“We need these even more urgently because of the long lead-times for food commodities that we need to buy internationally,” Kropf said, including vegetable oil and specialized nutritious foods. “We need to get them into (the) country and then drive them into the mountains.”

The lack of funds in state bank accounts means civil servants aren’t being paid regularly, companies are shutting down and ordinary civilians face restricted access to their own savings.

Prospects of famine remain, said Ammar, noting that the main indicator is farming, which most people depend on to make ends meet. Farmers say climate change is resulting in less food production, resulting in extended periods when people don’t have adequate access to food.

Need for international aid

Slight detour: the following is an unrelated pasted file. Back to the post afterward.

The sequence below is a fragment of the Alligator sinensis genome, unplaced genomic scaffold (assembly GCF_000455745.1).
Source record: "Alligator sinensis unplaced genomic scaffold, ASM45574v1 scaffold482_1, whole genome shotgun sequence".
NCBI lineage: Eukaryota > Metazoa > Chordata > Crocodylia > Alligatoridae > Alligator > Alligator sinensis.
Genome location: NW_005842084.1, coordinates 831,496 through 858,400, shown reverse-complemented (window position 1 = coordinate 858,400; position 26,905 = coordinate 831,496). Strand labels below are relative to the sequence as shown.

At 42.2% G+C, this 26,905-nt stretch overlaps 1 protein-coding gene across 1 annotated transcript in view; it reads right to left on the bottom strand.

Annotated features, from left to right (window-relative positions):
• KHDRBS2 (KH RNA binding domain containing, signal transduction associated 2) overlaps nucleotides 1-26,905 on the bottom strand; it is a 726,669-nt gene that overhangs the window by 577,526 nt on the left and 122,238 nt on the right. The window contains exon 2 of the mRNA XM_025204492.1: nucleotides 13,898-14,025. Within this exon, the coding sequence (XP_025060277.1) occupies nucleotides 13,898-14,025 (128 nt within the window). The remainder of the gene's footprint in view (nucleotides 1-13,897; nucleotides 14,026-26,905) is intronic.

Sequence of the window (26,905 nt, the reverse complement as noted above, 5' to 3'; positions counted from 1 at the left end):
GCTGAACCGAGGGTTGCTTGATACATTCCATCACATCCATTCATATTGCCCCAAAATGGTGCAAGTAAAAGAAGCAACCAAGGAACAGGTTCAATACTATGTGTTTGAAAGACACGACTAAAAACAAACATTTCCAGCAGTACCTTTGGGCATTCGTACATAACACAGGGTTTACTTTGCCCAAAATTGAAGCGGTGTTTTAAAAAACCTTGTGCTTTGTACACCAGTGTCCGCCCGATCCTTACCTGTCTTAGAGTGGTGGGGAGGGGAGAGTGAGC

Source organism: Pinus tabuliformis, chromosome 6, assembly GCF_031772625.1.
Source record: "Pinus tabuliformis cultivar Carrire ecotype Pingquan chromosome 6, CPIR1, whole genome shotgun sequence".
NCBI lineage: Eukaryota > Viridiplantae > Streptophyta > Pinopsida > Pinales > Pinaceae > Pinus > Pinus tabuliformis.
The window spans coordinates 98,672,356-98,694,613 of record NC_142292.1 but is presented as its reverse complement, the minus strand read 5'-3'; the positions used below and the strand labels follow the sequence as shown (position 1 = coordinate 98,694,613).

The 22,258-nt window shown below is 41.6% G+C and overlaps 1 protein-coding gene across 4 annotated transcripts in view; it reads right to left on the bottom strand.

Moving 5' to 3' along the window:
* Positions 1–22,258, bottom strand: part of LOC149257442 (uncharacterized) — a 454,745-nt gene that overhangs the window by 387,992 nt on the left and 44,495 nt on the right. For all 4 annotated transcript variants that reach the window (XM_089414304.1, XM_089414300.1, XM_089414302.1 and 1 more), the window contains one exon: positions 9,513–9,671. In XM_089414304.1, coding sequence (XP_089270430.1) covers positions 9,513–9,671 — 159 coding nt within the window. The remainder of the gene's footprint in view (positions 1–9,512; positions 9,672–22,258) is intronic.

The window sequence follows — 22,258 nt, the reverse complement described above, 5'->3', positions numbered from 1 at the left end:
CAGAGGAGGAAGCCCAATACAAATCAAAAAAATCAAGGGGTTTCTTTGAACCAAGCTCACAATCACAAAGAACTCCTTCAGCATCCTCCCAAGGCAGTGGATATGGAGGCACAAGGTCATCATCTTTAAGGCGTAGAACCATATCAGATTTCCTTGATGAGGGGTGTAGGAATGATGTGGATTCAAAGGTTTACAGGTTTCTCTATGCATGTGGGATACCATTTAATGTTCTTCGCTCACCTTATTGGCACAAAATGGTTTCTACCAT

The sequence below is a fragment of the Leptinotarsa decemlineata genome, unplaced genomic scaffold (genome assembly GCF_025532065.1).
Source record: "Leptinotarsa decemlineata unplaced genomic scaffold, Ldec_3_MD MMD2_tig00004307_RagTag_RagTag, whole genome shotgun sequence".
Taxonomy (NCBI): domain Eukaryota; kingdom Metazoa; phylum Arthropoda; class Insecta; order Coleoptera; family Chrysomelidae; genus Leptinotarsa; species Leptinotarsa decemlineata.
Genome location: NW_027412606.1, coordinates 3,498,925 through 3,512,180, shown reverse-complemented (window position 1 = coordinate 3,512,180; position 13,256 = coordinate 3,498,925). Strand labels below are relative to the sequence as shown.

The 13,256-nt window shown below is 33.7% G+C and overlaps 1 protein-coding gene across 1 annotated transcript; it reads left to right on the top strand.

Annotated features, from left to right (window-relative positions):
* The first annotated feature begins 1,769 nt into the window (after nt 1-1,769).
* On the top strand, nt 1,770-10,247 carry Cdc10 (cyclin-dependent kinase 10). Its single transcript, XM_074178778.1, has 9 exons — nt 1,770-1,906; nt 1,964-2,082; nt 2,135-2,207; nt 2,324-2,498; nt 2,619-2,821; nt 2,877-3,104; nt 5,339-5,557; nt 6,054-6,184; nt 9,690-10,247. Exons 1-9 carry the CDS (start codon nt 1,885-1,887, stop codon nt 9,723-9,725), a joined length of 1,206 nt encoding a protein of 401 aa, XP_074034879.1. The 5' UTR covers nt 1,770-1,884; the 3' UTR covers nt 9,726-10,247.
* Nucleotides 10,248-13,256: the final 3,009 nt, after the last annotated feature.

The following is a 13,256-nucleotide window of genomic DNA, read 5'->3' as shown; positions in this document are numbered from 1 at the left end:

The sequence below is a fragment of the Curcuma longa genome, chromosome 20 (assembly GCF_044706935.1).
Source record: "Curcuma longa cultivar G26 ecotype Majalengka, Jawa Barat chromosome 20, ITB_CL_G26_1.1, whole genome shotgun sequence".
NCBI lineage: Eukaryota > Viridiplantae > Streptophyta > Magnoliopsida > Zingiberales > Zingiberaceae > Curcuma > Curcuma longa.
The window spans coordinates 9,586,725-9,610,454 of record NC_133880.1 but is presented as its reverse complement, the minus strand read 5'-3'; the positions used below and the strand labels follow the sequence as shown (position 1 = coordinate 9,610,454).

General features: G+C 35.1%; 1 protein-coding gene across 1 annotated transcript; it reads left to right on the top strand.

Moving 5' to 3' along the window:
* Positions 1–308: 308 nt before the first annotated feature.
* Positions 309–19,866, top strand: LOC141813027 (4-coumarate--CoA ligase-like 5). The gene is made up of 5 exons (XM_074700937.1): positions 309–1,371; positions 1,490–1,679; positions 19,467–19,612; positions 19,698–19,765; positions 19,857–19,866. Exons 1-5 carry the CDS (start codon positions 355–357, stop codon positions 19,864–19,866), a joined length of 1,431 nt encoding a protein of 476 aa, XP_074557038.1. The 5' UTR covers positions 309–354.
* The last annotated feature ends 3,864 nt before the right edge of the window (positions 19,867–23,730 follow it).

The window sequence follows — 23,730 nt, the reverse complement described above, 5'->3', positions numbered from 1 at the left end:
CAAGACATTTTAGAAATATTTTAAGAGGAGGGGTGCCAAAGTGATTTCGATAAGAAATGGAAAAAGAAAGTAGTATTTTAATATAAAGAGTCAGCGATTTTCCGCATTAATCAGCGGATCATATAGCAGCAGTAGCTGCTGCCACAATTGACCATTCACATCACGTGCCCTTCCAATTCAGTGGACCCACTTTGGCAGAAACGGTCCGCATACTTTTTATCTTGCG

At the end of June, a 5.9 magnitude earthquake hit southeast Afghanistan, killing      over 1,000 people and causing damage the International Rescue Committee described as “catastrophic.”

“This earthquake is a catastrophe for the people affected, but the response to the wider crisis in Afghanistan remains a catastrophe of choice for the international community,” said David Miliband, the group’s CEO and president in a release at the time.

“While humanitarian aid has averted famine for now, policies of economic isolation, the halting of development funding, and the lack of support for Afghan civil servants are unraveling the two decades of development progress that western leaders vowed to protect.”